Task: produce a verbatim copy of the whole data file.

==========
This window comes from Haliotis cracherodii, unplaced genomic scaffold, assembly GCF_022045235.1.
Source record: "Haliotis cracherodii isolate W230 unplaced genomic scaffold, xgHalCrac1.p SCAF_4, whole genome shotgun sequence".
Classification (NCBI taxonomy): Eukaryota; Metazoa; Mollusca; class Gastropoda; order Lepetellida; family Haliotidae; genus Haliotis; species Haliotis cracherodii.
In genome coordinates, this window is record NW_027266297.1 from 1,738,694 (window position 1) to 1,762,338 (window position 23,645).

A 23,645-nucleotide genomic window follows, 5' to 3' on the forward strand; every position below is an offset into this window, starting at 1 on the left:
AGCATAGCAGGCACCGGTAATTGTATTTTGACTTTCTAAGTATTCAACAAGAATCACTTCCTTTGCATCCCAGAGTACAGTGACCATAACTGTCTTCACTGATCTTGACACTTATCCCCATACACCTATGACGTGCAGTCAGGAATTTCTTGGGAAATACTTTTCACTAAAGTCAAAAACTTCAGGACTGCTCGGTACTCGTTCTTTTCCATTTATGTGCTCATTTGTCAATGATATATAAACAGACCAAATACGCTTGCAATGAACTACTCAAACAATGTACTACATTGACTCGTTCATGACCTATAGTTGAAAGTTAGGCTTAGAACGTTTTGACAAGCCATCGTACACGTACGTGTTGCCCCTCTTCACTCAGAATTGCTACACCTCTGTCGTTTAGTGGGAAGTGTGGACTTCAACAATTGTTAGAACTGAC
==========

This window comes from Haliotis cracherodii, unplaced genomic scaffold, assembly GCF_022045235.1.
Source record: "Haliotis cracherodii isolate W230 unplaced genomic scaffold, xgHalCrac1.p SCAF_4, whole genome shotgun sequence".
Classification (NCBI taxonomy): Eukaryota; Metazoa; Mollusca; class Gastropoda; order Lepetellida; family Haliotidae; genus Haliotis; species Haliotis cracherodii.
In genome coordinates, this window is record NW_027266297.1 from 1,738,694 (window position 1) to 1,762,338 (window position 23,645).

A 23,645-nucleotide genomic window follows, 5' to 3' on the forward strand; every position below is an offset into this window, starting at 1 on the left:
AGCATAGCAGGCACCGGTAATTGTATTTTGACTTTCTAAGTATTCAACAAGAATCACTTCCTTTGCATCCCAGAGTACAGTGACCATAACTGTCTTCACTGATCTTGACACTTATCCCCATACACCTATGACGTGCAGTCAGGAATTTCTTGGGAAATACTTTTCACTAAAGTCAAAAACTTCAGGACTGCTCGGTACTCGTTCTTTTCCATTTATGTGCTCATTTGTCAATGATATATAAACAGACCAAATACGCTTGCAATGAACTACTCAAACAATGTACTACATTGACTCGTTCATGACCTATAGTTGAAAGTTAGGCTTAGAACGTTTTGACAAGCCATCGTACACGTACGTGTTGCCCCTCTTCACTCAGAATTGCTACACCTCTGTCGTTTAGTGGGAAGTGTGGACTTCAACAATTGTTAGAACTGAC